The Tribune Democrat, Johnstown, PA

Editorials

May 13, 2014

All the wrong moves?

City attracting attention, but not in positive ways

JOHNSTOWN — It’s nice to see that Johnstown is still enough of a political player to regularly attract candidates for state offices and important enough that one, gubernatorial candidate Katie McGinty, even announced a major initiative here last week.

The bad news? McGinty thought that Johnstown would be the perfect place to launch her campaign to fight urban blight.

What does that say about our fair city?

“I’m proposing a plan that would reinvest in our downtowns, support municipalities with dollars and cents to clean up abandoned areas, take initiatives to support new greenways and parks,” the Democratic candidate said during a campaign stop here last week, “but then also address a key issue that municipalities face, and that’s pension funds and the cost of those funds, providing support to reduce the cost, consolidate and enable a better return through those funds.”

It’s not altogether surprising that McGinty chose Johnstown to unveil such a strategy. A glance around a few neighborhoods confirms that we’re a logical choice. As we and so many others have said and written, blight is a real problem around here. There are far too many abandoned homes and neglected structures and lots.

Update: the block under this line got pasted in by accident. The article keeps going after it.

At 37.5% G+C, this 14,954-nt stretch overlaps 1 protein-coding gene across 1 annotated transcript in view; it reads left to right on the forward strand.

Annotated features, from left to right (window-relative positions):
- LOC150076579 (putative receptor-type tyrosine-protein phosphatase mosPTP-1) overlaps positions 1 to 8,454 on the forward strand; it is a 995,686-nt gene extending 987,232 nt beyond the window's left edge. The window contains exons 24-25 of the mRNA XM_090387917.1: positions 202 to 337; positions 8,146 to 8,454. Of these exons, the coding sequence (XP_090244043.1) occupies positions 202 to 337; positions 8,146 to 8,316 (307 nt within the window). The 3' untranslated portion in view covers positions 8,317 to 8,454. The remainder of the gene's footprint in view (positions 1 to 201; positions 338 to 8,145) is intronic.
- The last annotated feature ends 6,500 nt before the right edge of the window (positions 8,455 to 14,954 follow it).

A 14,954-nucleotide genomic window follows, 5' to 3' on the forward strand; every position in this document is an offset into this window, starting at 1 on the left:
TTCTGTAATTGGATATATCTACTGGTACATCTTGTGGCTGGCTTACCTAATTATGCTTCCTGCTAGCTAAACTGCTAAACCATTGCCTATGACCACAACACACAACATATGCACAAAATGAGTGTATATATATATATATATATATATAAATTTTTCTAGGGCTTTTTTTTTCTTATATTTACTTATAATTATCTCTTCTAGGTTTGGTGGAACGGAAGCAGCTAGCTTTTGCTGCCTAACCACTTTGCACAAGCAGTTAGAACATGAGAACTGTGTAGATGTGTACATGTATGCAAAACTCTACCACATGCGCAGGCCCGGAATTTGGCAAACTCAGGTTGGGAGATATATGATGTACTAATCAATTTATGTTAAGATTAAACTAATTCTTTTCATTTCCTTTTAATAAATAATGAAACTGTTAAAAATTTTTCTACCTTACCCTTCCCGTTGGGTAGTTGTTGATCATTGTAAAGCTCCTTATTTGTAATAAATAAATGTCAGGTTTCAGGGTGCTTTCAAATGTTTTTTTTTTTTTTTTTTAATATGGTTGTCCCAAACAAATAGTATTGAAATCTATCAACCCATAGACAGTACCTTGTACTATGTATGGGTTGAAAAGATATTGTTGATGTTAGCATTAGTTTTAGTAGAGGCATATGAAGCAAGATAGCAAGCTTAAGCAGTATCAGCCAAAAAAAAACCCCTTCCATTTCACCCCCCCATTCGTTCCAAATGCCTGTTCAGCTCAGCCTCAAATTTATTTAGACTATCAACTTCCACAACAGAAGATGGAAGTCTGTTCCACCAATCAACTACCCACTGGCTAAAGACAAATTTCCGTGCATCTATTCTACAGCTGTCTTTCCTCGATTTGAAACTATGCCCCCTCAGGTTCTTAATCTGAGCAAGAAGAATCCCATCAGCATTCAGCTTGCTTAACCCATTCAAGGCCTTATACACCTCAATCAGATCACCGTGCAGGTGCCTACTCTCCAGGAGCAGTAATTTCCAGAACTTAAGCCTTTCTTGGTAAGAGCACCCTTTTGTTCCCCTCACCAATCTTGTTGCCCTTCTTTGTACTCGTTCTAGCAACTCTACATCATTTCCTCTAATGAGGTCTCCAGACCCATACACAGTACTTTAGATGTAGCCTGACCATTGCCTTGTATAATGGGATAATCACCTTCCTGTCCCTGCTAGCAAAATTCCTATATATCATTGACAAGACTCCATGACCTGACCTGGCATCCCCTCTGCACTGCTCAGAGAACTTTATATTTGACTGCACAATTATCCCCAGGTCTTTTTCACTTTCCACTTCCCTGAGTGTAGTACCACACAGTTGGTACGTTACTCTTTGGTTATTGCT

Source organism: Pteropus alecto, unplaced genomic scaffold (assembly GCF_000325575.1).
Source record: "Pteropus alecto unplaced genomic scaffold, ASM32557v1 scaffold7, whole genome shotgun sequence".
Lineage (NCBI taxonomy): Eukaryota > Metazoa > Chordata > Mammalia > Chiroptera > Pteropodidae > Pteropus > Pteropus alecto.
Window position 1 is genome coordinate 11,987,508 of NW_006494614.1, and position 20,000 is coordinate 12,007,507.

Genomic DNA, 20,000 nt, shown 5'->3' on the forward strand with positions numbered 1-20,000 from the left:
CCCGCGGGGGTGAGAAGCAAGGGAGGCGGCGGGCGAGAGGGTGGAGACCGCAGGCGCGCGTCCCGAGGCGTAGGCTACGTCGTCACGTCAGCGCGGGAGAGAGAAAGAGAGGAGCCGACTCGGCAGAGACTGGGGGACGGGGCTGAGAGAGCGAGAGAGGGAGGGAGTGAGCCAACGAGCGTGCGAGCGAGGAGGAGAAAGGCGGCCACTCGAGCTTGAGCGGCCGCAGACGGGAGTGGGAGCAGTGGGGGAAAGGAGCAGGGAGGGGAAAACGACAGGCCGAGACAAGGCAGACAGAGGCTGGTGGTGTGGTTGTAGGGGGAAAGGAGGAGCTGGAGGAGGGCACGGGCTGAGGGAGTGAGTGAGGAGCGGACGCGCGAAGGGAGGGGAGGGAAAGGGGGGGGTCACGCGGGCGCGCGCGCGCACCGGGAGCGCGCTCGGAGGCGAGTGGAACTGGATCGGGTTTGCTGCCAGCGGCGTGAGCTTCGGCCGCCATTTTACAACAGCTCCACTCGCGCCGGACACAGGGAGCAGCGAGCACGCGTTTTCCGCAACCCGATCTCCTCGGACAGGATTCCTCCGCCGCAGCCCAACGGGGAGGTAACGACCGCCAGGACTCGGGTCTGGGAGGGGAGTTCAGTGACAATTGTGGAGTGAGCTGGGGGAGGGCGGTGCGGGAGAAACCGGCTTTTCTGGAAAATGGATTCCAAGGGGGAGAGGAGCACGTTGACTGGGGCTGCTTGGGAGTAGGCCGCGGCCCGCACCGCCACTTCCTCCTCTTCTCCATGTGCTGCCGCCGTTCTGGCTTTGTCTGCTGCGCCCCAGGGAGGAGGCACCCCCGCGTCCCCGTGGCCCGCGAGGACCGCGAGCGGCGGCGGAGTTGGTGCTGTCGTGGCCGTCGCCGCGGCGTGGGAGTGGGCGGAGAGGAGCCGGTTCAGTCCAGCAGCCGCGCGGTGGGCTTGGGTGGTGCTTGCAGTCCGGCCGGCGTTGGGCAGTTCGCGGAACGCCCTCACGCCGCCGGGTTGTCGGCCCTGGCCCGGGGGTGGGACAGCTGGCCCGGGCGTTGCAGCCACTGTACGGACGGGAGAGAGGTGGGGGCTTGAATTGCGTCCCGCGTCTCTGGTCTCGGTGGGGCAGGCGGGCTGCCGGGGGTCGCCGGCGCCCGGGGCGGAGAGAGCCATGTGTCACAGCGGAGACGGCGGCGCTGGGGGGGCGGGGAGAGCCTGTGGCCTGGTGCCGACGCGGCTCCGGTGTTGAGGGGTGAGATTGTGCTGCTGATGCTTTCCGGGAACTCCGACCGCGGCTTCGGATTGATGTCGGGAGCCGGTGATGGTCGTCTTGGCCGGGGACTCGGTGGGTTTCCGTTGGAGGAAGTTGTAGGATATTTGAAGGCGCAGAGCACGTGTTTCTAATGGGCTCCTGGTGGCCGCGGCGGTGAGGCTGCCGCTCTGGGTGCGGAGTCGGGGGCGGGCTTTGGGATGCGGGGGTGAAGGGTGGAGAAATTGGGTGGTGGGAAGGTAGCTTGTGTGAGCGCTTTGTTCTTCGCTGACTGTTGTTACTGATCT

If the eye test isn’t enough proof, there are cold, hard statistics to back up such an assertion. A recent USA Today story, which relied heavily on information from the U.S. Census Bureau and a story by the website

24/7 Wall St., shows that Johnstown is the fourth-fastest shrinking city in the United States.

The only cities losing people at a faster rate, according to the statistics, are Pine Bluff, Arkansas; Farmington, New Mexico; and Flint, Michigan. From 2010-2013, Johnstown lost 2.21 percent of its population. The numbers are even worse long term, with the metropolitan area having lost more than a third of its population since its peak year in 1940.

Johnstown’s sewer improvement plan, which could result in some city homeowners being required to pay more in upgrades than their homes are worth, could result in even more abandoned properties. More blight means lower property values, which makes it

more likely that other homeowners will walk away as well.

It’s a vicious cycle.

Unfortunately, we don’t know that it’s one that McGinty’s plan could fix, even if she does get elected. If Johnstown’s population continues to plummet, gubernatorial candidates will see the Flood City as less of a priority four years from now, even if it is launch campaign of hope.

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